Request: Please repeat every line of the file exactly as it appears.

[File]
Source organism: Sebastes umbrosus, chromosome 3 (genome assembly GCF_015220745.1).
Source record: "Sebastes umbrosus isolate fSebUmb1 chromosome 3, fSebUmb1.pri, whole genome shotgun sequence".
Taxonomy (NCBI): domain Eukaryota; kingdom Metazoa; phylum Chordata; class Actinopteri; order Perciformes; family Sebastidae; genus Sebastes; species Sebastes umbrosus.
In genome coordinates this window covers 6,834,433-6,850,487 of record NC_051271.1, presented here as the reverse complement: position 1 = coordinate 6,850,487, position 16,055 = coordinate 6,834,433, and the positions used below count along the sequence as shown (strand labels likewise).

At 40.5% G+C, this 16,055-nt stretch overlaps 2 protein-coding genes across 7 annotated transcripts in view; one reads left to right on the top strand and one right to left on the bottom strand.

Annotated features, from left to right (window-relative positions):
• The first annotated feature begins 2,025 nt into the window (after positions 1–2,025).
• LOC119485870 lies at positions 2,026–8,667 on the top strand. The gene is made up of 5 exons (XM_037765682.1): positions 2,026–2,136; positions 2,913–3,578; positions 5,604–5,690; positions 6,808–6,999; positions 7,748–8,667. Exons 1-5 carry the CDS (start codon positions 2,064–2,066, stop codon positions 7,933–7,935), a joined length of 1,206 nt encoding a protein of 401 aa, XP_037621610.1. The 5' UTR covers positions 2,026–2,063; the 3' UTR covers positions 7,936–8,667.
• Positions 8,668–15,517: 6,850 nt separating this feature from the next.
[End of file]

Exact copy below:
Source organism: Sebastes umbrosus, chromosome 3 (genome assembly GCF_015220745.1).
Source record: "Sebastes umbrosus isolate fSebUmb1 chromosome 3, fSebUmb1.pri, whole genome shotgun sequence".
Taxonomy (NCBI): domain Eukaryota; kingdom Metazoa; phylum Chordata; class Actinopteri; order Perciformes; family Sebastidae; genus Sebastes; species Sebastes umbrosus.
In genome coordinates this window covers 6,834,433-6,850,487 of record NC_051271.1, presented here as the reverse complement: position 1 = coordinate 6,850,487, position 16,055 = coordinate 6,834,433, and the positions used below count along the sequence as shown (strand labels likewise).

At 40.5% G+C, this 16,055-nt stretch overlaps 2 protein-coding genes across 7 annotated transcripts in view; one reads left to right on the top strand and one right to left on the bottom strand.

Annotated features, from left to right (window-relative positions):
• The first annotated feature begins 2,025 nt into the window (after positions 1–2,025).
• LOC119485870 lies at positions 2,026–8,667 on the top strand. The gene is made up of 5 exons (XM_037765682.1): positions 2,026–2,136; positions 2,913–3,578; positions 5,604–5,690; positions 6,808–6,999; positions 7,748–8,667. Exons 1-5 carry the CDS (start codon positions 2,064–2,066, stop codon positions 7,933–7,935), a joined length of 1,206 nt encoding a protein of 401 aa, XP_037621610.1. The 5' UTR covers positions 2,026–2,063; the 3' UTR covers positions 7,936–8,667.
• Positions 8,668–15,517: 6,850 nt separating this feature from the next.